February 1, 2019 – CBC News
Manitoba’s Progressive Conservative government wants to back out of a $34-million commitment to help Winnipeg pay for billions worth of sewage-treatment upgrades, and instead spend the money on other infrastructure projects, the city’s chief financial officer says.
The province denies Mike Ruta’s report and claims the city is attempting to move around money intended for upgrades at the North End Water Pollution Control Centre.
A report to city council’s finance committee, published Friday, says the province wants Winnipeg to redeploy $34.4 million it already gave to the city and use that cash to help pay for other projects it’s agreed to fund, including the Waverley underpass and transit projects.
Council finance chair Scott Gillingham (St. James) said he’s very concerned about the request considering Winnipeg is facing billions of dollars worth of sewage-treatment upgrades.
“To move any money off of wastewater treatment when we have these significant projects in the queue is very problematic,” Gillingham said Friday at city hall.
The potential redeployment of wastewater-treatment cash could further delay plans to conduct $1.4-billion worth of upgrades to the North End Water Pollution Control Centre, the largest of Winnipeg’s three wastewater treatment plants.
This is the largest component of a multibillion-dollar sewage-treatment upgrade ordered by the province in 2003 to reduce the quantity of nutrients that flow into the Red River and into Lake Winnipeg, where they help spawn algae blooms. READ MORE.
Jan. 24, 2019 – CBC News
It shouldn’t be up to cities to decide to add fluoride to drinking water, but provincial officials, a Canadian mayor says.
Windsor, Ont., is bucking a national trend and looking at lifting its ban on adding fluoride to drinking water after seeing an increase in cavities among children.
Community water fluoridation is recommended by public health, medical and dental groups, including the Canadian and American Dental Associations, Canada’s Chief Dental Officer and the World Health Organization. The U.S. Centers for Disease Control and Prevention called its contribution to the decline in cavities one of the 10 great public health achievements of the 20th century.
Fluoride is a mineral that binds to the enamel of teeth, strengthening them to prevent bacterial decay.
But ever since Canadian communities first introduced fluoridation in 1945, some cities have gritted their teeth at the contentious addition, and the debate continues. Some Windsor city council members initially argued that fluoride could be obtained cheaply from toothpaste and other critics have presented general fears over adding chemicals to water supplies.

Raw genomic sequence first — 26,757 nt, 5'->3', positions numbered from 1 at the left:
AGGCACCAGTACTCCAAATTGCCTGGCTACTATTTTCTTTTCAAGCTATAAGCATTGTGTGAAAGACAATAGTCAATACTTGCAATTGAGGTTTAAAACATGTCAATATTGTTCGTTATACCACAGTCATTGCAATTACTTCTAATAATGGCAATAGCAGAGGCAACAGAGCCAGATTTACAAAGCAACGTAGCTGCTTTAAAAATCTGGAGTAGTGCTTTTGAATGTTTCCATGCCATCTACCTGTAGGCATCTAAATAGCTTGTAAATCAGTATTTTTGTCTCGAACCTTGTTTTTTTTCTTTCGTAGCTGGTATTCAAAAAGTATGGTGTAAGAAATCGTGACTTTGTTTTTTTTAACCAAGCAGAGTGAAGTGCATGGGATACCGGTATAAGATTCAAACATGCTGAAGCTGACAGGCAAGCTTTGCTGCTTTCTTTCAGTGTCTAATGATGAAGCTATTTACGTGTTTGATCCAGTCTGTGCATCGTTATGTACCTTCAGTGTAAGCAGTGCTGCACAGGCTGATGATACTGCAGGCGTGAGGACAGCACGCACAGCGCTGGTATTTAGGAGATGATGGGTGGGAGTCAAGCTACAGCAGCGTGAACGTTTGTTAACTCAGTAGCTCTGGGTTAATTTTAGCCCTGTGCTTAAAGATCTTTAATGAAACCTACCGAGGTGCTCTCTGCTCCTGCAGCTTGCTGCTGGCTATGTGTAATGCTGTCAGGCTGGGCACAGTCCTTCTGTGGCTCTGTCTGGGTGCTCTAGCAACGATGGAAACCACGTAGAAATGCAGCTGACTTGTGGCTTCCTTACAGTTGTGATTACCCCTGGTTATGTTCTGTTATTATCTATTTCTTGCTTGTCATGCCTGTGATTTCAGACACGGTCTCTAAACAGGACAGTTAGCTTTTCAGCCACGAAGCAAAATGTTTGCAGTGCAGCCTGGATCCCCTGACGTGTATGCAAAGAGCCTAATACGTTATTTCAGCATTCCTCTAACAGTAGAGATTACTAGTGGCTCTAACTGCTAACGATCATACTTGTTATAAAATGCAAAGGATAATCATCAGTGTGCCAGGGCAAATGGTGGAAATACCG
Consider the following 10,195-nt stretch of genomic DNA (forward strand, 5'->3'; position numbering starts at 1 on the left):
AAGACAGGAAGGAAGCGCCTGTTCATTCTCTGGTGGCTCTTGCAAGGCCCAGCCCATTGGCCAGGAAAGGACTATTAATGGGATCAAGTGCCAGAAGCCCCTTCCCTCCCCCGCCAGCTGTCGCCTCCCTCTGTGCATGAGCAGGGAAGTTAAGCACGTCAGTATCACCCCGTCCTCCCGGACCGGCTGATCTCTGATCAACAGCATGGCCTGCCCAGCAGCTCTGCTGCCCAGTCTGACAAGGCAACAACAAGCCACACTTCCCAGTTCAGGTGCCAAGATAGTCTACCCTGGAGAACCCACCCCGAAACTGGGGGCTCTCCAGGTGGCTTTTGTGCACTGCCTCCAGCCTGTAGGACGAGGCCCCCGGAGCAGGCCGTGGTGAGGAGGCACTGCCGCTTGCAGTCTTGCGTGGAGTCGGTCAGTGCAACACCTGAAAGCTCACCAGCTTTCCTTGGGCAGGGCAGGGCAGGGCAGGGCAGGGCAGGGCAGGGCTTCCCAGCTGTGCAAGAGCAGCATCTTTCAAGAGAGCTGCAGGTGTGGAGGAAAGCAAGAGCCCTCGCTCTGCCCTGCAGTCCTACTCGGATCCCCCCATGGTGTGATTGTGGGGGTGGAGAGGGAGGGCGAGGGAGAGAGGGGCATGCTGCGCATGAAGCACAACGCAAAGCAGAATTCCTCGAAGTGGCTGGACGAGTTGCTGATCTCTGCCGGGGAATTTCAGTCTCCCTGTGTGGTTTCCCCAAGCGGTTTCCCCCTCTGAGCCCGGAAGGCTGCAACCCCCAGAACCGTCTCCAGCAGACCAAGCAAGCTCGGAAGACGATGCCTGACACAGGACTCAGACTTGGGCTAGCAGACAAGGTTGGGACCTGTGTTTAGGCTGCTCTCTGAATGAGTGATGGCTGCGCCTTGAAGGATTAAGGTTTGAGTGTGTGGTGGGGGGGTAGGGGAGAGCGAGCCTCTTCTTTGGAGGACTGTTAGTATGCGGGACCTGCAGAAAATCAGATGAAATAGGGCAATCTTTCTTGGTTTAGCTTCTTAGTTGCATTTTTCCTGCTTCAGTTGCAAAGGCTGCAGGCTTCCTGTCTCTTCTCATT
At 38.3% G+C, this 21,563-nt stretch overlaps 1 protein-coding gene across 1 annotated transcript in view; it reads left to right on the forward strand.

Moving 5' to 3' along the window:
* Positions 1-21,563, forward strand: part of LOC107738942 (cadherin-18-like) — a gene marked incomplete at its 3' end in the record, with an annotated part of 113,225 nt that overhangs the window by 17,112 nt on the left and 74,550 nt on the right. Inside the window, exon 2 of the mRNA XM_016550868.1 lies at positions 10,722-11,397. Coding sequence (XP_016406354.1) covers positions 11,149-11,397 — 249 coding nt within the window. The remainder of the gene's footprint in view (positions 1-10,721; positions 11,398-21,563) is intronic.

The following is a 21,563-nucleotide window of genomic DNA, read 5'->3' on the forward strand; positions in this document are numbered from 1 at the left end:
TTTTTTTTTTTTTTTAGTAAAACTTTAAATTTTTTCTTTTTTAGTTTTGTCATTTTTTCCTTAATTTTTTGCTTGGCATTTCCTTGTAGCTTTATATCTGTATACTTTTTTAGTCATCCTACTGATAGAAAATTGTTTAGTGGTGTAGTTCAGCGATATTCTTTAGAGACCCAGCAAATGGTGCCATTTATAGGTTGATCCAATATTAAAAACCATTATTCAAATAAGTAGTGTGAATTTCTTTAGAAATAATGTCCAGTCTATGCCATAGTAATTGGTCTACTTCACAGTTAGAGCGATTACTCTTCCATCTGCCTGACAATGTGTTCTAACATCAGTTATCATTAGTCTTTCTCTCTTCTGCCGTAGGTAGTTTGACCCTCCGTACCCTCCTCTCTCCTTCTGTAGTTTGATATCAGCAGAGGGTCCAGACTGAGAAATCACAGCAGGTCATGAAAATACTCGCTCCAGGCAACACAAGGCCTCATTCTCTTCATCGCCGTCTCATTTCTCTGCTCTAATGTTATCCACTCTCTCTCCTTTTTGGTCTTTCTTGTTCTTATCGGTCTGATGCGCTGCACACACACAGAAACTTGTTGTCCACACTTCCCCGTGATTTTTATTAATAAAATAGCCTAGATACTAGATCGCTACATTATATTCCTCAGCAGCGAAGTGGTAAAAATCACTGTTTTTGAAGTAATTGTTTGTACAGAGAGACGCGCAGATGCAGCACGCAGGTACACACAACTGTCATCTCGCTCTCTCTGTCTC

A 2018 review by the Canadian Agency for Drugs and Technologies in Health evaluated dozens of studies on the health effects associated with fluoridation. “The evidence in this review supports the protective role of community water fluoridation in reducing dental caries [cavities] in children and adults,” the authors concluded. READ MORE.
Oct. 22, CBC News:
Some Lake Winnipeg fish species are on the brink of extinction due to “decades of mismanagement” of the commercial fishing industry, says the Manitoba Wildlife Federation.
“The issue of declining fish stocks in Lake Winnipeg is a direct result of commercial fishing policies that are not based on science,” said Brian Kotak, managing director of the wildlife federation.
“The harvest levels are unsustainable.”
Commercial fishers are allowed to catch a quota of any of the three main species — walleye, sauger and lake whitefish.
That system encourages intense fishing pressure on whichever species is most in demand, which has meant a heavier focus on walleye for many decades due to market prices, said the federation. Read more.
This presentation will explore climate change and flow regulation impacts on daily and annual river discharge variations and trends into Hudson Bay, the Nechako and Fraser River Basins over the past half-century or so. The first part of the presentation will focus on the 3.7 million km2 Hudson Bay drainage basin for which daily observed streamflow data from the Water Survey of Canada, Manitoba Hydro, Ontario Power Generation and Hydro-Québec for 21 rivers were used to analyze the basin from 1960 to 2016. Decadal hydrographs were developed to assess the changing hydrological regimes in both regulated and unregulated sub-basins and spectral analyses are used to infer the dominant modes of temporal variability on the river discharge input to Hudson Bay. While the unregulated systems exhibit signals of climate change, these remain secondary relative to flow regulation even at the larger Hudson Bay drainage basin scale. More information and registration.